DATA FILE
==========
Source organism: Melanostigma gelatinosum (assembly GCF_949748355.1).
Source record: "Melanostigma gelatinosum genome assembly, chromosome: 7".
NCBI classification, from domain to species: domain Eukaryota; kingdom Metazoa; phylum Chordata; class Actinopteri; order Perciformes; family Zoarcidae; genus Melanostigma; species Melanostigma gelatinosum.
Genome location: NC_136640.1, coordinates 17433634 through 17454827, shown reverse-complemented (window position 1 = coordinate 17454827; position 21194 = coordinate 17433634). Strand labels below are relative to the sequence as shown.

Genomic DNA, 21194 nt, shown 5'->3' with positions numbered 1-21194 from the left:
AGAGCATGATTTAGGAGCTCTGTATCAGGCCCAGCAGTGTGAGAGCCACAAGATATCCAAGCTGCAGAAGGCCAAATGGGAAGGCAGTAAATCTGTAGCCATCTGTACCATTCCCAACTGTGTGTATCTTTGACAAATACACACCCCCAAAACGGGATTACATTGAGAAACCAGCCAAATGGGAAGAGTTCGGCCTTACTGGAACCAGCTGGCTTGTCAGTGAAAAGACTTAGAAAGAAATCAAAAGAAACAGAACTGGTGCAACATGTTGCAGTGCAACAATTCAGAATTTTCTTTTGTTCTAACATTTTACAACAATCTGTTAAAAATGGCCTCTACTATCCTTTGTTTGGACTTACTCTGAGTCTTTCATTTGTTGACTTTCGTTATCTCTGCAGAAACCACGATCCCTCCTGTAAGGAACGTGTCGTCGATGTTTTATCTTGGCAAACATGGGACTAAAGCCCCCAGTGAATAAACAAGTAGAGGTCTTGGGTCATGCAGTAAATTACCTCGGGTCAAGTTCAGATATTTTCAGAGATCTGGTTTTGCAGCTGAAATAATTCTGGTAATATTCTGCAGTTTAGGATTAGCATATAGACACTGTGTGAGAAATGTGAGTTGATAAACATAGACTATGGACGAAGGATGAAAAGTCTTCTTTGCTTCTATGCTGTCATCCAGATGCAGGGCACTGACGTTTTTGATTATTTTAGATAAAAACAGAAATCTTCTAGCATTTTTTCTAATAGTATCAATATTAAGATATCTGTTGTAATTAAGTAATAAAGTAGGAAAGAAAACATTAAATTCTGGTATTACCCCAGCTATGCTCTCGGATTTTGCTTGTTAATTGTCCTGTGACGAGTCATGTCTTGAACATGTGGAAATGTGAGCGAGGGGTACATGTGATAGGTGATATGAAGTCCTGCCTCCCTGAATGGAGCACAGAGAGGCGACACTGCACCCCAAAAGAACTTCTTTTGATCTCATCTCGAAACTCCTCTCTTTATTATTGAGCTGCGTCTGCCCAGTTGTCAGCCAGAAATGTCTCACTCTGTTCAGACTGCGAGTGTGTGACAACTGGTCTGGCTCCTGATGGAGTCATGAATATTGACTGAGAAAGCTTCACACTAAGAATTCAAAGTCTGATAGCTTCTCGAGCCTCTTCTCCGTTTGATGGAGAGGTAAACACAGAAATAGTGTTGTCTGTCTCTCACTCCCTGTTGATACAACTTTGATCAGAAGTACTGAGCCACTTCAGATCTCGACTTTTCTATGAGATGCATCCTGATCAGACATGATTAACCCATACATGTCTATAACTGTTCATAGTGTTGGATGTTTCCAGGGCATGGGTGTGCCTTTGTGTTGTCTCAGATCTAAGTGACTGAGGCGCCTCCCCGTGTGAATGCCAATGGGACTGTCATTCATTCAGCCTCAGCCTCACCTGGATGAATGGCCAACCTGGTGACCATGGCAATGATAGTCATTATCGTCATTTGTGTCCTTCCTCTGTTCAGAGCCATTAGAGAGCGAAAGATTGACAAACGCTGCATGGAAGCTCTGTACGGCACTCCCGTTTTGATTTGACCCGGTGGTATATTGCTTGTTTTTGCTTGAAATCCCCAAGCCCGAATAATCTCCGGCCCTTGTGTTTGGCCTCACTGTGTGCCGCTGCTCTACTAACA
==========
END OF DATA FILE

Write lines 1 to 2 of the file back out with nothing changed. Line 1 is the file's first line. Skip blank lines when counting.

Source organism: Melanostigma gelatinosum (assembly GCF_949748355.1).
Source record: "Melanostigma gelatinosum genome assembly, chromosome: 7".